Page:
David Cramer's Blog

Mocking Python Requests with Responses

My main project at Dropbox has been a new automated build system (we call it Changes), mostly focused on code quality. Right now it's a very thick layer on top of Jenkins, which means we do a significant amount of HTTP requests between the two. I'm also a pretty lazy developer, and I hate testing my code (manually, at least). This left us with a pretty tricky problem in Python: reasonable HTTP mocks.

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Choosing Angular.js

It's been almost a year since I joined Dropbox. In that time I've been almost entirely focused on our automated build system (we dubbed it Changes). Early on I made the decision to use Angular.js for the project. I had the hopes that it would make it easy to make a real-time frontend without all the hassle that you'd have to go through for something like Backbone.

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Scaling SQL with Redis

I love Redis. It's one of those technologies that is so obvious it makes you wonder why it took so long for someone to build it. Predictable, performant, and adapatable, it's something I've come to use more and more over the last few years. It's also no secret that Sentry is run primarily on PostgreSQL (though it now also relies on a number of other technologies).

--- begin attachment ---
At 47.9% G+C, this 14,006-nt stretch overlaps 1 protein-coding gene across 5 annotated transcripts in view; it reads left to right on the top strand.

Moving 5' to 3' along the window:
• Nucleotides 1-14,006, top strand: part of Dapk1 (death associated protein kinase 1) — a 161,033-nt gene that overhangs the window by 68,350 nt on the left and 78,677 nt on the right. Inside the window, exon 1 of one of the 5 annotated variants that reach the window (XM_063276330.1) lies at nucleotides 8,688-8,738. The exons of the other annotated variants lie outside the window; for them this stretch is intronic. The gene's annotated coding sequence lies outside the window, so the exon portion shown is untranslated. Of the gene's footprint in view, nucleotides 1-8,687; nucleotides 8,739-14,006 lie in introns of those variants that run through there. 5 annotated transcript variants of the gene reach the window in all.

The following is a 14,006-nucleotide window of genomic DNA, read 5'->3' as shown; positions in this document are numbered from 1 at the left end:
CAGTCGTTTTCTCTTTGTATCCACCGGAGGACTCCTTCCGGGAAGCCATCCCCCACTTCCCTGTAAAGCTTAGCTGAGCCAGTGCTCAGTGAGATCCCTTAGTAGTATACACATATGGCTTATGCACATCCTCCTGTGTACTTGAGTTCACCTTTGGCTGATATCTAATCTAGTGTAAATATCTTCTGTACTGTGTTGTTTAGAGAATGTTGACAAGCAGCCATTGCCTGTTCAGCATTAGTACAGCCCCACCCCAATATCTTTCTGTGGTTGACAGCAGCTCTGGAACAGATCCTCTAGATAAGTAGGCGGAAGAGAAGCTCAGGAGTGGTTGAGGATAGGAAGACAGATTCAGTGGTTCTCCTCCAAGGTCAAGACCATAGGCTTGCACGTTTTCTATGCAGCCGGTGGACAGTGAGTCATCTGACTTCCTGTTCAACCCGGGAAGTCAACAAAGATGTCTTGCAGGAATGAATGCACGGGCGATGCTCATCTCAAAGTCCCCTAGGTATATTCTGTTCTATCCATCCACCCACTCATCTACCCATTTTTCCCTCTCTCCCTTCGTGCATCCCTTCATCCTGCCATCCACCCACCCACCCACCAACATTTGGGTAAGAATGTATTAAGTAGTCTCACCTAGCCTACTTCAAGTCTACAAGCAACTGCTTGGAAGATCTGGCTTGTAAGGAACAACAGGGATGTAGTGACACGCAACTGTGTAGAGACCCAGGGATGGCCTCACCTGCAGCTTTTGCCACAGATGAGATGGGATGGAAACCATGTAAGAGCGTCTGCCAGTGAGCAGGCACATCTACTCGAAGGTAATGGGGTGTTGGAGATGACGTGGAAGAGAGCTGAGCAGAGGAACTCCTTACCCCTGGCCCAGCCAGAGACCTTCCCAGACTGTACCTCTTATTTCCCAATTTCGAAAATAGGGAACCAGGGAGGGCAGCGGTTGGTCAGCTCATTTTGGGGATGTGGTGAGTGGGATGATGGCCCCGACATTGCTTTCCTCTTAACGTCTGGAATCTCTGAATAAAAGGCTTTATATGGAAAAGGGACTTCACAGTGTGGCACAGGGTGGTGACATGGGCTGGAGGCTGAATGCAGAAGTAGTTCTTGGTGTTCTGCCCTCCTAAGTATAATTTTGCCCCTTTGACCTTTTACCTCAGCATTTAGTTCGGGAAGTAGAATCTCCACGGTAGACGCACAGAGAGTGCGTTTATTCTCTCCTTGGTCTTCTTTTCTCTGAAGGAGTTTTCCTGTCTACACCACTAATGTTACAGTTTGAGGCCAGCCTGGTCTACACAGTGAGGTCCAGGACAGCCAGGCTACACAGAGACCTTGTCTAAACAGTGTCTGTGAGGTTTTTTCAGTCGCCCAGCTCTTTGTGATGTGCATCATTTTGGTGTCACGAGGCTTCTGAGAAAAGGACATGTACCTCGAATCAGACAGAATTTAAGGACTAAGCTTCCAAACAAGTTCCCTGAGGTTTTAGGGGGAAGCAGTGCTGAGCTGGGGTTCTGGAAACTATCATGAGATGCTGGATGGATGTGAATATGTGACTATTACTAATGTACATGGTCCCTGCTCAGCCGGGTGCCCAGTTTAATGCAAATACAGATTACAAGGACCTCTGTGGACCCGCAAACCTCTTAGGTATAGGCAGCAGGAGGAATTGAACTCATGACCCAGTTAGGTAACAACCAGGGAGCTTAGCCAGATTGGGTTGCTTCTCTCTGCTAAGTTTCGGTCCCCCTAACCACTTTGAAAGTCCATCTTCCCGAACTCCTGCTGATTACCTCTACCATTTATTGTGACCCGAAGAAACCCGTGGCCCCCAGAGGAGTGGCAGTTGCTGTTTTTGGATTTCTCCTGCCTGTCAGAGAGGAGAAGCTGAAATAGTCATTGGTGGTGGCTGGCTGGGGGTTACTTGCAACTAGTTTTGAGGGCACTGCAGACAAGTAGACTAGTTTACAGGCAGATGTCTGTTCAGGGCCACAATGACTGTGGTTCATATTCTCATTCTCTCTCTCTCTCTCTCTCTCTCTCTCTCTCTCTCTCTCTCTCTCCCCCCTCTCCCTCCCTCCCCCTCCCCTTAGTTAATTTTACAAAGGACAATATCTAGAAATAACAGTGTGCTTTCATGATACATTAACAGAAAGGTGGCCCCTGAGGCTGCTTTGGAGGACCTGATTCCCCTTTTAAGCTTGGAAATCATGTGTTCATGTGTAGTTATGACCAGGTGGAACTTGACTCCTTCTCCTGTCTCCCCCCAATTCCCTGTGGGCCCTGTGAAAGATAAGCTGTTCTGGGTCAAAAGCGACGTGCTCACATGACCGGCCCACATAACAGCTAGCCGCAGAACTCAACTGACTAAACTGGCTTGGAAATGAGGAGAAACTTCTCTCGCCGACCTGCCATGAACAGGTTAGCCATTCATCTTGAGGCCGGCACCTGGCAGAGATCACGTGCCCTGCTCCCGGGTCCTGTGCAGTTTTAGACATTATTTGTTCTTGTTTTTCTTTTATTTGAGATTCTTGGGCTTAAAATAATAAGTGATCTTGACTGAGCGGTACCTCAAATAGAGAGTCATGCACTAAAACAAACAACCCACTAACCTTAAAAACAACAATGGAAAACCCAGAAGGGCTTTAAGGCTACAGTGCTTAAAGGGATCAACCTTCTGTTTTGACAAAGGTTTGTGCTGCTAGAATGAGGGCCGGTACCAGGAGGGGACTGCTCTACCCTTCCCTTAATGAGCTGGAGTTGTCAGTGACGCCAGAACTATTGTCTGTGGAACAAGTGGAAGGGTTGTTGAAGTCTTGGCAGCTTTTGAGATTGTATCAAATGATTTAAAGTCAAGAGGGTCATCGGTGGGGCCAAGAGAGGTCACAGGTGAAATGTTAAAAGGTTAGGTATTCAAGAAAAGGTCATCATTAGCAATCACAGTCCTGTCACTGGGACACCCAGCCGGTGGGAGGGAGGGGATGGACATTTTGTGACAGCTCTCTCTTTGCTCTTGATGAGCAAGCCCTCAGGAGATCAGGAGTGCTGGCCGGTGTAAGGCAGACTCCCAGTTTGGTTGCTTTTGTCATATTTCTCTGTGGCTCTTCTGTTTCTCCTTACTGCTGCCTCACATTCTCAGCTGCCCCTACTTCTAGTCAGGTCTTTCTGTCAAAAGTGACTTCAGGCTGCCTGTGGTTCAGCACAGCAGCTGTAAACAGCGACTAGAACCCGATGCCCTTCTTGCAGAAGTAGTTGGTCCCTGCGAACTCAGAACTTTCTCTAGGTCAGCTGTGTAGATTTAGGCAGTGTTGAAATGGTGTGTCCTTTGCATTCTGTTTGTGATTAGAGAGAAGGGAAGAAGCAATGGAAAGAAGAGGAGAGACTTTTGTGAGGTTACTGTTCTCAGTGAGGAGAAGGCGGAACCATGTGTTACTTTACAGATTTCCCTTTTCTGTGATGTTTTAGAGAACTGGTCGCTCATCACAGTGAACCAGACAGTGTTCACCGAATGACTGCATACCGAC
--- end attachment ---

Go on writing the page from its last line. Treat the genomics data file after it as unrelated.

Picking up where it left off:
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On Pull Requests

A recent conversation came up on Twitter that sparked some discussion about GitHub Pull Requests and code review.

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Sentry on Riak

Over the course of getsentry.com, one thing has become abundantly clear: you can never have too much disk space. In the 20 months it's been running, we've doubled our disk consumption six times. This may not sound like a big deal, but we've always tried to be tight on expenses, and it gets even more complicated when this is your primary database cluster.

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The Business of Sentry

Two weeks ago I attended EuroPython. It's one of my favorite events of the year (likely because of the amazing venue it's been at for the last three of those). This year I gave a talk on how we operate Sentry, titled "Open Source as a Business". It goes into details on how we operate Sentry (from the business perspective) and some of the challenges (as well as lessons) we've faced with it.

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You Should Be Using Nginx + UWSGI

After lots of experimentation (between disqus.com and getsentry.com), I'm content with saying that uwsgi should be the standard in the Python world. Combine it with nginx and you're able to get a lot of (relative) performance out of your threaded (or not) Python web application.

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